Guldem Atabay
Feb 23 2018

It's 'Alternative facts' for Turkey now

It seems Turkey is never out of the spotlight, and not for such good reasons over the past five years.

These days, the main focus is on the military operation in Afrin in Syria. The situation in the Kurdish-controlled enclave is being closely watched after Syrian regime fighters arrived there after a deal between Damascus and the Kurdish People’s Protection Units (YPG). A possible clash between the Turkish army, backed by Free Syrian Army rebels, and pro-regime fighters is a real cause for concern.

Reports that Russia may have given a green light to the deployment of Syria’s pro-regime militia to Afrin now puts the future of the relationship between Russian President Vladimir Putin and Turkish President Recep Tayyip Erdoğan in some danger, not to mention the lives of many fighting on the battleground. Meanwhile at home, human rights groups have condemned a ruling by a Turkish court sentencing three of the country’s most prominent journalists to life in prison over allegations of involvement in the 2016 coup attempt. All these events are adding to Turkey’s risk premium and driving the lira weaker of course.

The intense political agenda is putting developments on the economic front in the shade. But, it’s the economic backdrop in Turkey that is in fact pushing political developments. Presidential elections are fast approaching. The vote, due by next year at the latest, is a must-win for Erdoğan if he is to establish a full presidential system in Turkey and rule the country until its centenary in 2023.

The International Monetary Fund, in its annual Article IV Concluding Statements, underlined the economic risks Turkey now faces. For the readers of this column, the IMF’s messages will be nothing new, but they should be eye-opening for some because the warnings to the government were made in official IMF documents, not in closed-door meetings.    

The Fund warned that economic growth of seven percent last year exceeded Turkey’s potential, thanks to a supportive fiscal policy and specifically, a sizeable credit impulse driven by state loan guarantees. Its warnings also focused on signs of oversupply in the construction sector. The IMF urged the government to build long-term fiscal buffers and take macro-prudential measures, rather than use the fiscal account for demand management purposes.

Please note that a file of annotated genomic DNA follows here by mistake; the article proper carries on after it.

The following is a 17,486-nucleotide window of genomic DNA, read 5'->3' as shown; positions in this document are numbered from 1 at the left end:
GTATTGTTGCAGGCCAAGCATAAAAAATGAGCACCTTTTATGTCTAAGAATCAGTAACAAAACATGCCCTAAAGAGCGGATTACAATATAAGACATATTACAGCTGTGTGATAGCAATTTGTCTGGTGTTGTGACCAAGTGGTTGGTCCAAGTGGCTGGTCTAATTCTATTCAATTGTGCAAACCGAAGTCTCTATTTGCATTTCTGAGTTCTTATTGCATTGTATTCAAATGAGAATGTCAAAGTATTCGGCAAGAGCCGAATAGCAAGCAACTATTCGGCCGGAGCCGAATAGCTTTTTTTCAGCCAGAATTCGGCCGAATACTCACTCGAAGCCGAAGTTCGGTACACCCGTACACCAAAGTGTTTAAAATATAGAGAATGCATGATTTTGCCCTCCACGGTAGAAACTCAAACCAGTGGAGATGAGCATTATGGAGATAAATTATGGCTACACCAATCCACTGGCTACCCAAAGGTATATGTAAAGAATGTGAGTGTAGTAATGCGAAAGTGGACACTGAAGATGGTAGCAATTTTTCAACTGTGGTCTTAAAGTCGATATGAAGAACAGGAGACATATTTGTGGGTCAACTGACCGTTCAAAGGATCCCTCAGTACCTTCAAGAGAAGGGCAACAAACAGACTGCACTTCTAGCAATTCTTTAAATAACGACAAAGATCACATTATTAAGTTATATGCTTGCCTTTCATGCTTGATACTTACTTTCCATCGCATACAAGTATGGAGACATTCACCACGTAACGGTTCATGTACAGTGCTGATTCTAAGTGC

The Fund also said that the current account deficit would remain above five percent of gross domestic product for some time to come, pointing to high oil prices and peculiar gold imports. And, of course, its attention turned to Turkey’s financing difficulties. Last year, Eurobond issues, portfolio inflows and foreign currency reserve drawdowns by the central bank saved the day in the absence of insufficient foreign direct investment (FDI).

With the central bank’s reserves covering only around half of Turkey’s gross external financing requirements of circa $200 billion, rate hikes by the U.S. Federal Reserve, political tensions at home and at the Syrian border, where the situation could spiral out of control, may further curtail quality fund inflows to Turkey. Thus, external financing difficulties, with increasing reliance on short-term capital, stand out as the main fragilities for Turkey’s economic health.      

Regarding Turkey’s double-digit inflation, which is more than double the central bank’s target, the IMF stated that despite positive base-year effects in the first half of the year, consumer price inflation looks set to remain in double digits by the year-end due to deteriorating inflation expectations and continuing cost-side pressures from the weak lira.